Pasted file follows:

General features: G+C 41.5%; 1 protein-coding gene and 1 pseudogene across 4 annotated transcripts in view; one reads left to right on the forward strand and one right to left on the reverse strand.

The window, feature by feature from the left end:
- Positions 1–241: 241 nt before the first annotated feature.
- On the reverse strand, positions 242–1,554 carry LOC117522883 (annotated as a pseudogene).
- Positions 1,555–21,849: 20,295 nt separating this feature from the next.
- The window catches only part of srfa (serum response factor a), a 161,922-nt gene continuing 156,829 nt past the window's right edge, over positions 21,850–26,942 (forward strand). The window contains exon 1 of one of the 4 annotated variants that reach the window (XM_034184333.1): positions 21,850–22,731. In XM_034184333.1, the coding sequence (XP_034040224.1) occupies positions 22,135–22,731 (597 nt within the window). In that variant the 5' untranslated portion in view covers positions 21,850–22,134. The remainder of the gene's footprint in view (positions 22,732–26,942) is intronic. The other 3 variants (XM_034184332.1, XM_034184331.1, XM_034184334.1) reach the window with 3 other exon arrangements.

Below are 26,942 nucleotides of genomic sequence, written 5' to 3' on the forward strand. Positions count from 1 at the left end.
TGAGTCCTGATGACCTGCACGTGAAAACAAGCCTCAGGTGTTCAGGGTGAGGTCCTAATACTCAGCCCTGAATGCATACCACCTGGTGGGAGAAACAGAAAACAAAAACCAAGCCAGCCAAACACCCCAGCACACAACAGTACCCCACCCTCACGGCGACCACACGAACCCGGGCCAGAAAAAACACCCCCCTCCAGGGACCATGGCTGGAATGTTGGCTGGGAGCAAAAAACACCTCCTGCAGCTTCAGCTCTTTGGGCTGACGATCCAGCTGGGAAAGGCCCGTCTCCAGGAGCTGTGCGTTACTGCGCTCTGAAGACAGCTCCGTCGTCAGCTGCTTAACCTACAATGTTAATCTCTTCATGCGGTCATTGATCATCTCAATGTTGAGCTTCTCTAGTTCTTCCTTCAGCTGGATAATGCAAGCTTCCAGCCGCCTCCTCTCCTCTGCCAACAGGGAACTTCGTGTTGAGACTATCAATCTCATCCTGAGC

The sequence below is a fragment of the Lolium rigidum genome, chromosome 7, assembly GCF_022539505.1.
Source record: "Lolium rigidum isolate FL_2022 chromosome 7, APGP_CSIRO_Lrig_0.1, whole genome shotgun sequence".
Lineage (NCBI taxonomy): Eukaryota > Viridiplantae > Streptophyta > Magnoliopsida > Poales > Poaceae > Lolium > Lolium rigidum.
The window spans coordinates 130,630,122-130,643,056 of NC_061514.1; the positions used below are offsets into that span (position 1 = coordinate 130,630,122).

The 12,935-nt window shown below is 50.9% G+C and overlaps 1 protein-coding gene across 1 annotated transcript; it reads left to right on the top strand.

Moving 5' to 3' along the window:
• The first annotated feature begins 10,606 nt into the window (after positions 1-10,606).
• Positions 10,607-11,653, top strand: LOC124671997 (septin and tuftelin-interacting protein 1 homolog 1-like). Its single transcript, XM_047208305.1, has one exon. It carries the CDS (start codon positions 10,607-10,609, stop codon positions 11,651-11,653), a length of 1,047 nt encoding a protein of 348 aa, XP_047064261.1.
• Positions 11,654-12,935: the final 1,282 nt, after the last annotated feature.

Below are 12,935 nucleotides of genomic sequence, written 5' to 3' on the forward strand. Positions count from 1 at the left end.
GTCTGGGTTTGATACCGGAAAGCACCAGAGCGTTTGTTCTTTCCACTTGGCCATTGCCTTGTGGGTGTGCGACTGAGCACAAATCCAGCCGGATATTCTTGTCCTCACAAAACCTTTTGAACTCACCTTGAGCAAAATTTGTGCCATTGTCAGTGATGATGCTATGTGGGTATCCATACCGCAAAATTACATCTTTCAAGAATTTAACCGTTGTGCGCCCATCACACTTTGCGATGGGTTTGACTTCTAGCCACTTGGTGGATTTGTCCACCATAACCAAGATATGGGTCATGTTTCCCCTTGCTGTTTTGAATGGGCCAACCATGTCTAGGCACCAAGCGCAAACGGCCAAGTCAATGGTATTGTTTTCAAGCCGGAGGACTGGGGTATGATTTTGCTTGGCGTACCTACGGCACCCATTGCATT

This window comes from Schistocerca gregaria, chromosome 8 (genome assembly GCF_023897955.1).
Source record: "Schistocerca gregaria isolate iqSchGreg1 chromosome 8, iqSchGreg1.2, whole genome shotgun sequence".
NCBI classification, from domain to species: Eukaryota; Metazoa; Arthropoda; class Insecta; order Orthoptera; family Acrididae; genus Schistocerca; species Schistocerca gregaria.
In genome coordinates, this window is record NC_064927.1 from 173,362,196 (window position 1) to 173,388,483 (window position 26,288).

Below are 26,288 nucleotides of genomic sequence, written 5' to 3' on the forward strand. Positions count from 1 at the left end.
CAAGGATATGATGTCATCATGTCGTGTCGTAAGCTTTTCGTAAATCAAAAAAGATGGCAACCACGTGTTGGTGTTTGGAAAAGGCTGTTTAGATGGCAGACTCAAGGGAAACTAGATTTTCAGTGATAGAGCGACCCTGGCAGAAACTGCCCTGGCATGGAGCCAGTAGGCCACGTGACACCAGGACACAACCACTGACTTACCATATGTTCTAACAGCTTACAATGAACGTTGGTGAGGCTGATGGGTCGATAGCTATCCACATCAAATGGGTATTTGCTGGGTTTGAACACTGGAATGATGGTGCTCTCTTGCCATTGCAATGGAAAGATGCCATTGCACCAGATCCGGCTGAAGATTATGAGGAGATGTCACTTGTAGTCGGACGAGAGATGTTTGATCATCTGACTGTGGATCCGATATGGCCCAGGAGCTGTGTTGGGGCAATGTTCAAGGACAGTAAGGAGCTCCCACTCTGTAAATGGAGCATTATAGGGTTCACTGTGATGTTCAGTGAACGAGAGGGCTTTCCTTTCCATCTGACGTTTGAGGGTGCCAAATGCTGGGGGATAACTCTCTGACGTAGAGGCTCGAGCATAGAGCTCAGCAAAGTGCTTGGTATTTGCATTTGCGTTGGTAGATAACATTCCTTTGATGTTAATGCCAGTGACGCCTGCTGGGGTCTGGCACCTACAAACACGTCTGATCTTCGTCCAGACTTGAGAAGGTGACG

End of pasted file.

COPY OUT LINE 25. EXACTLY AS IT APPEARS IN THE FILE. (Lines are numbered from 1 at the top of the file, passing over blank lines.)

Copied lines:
CAAGGATATGATGTCATCATGTCGTGTCGTAAGCTTTTCGTAAATCAAAAAAGATGGCAACCACGTGTTGGTGTTTGGAAAAGGCTGTTTAGATGGCAGACTCAAGGGAAACTAGATTTTCAGTGATAGAGCGACCCTGGCAGAAACTGCCCTGGCATGGAGCCAGTAGGCCACGTGACACCAGGACACAACCACTGACTTACCATATGTTCTAACAGCTTACAATGAACGTTGGTGAGGCTGATGGGTCGATAGCTATCCACATCAAATGGGTATTTGCTGGGTTTGAACACTGGAATGATGGTGCTCTCTTGCCATTGCAATGGAAAGATGCCATTGCACCAGATCCGGCTGAAGATTATGAGGAGATGTCACTTGTAGTCGGACGAGAGATGTTTGATCATCTGACTGTGGATCCGATATGGCCCAGGAGCTGTGTTGGGGCAATGTTCAAGGACAGTAAGGAGCTCCCACTCTGTAAATGGAGCATTATAGGGTTCACTGTGATGTTCAGTGAACGAGAGGGCTTTCCTTTCCATCTGACGTTTGAGGGTGCCAAATGCTGGGGGATAACTCTCTGACGTAGAGGCTCGAGCATAGAGCTCAGCAAAGTGCTTGGTATTTGCATTTGCGTTGGTAGATAACATTCCTTTGATGTTAATGCCAGTGACGCCTGCTGGGGTCTGGCACCTACAAACACGTCTGATCTTCGTCCAGACTTGAGAAGGTGACG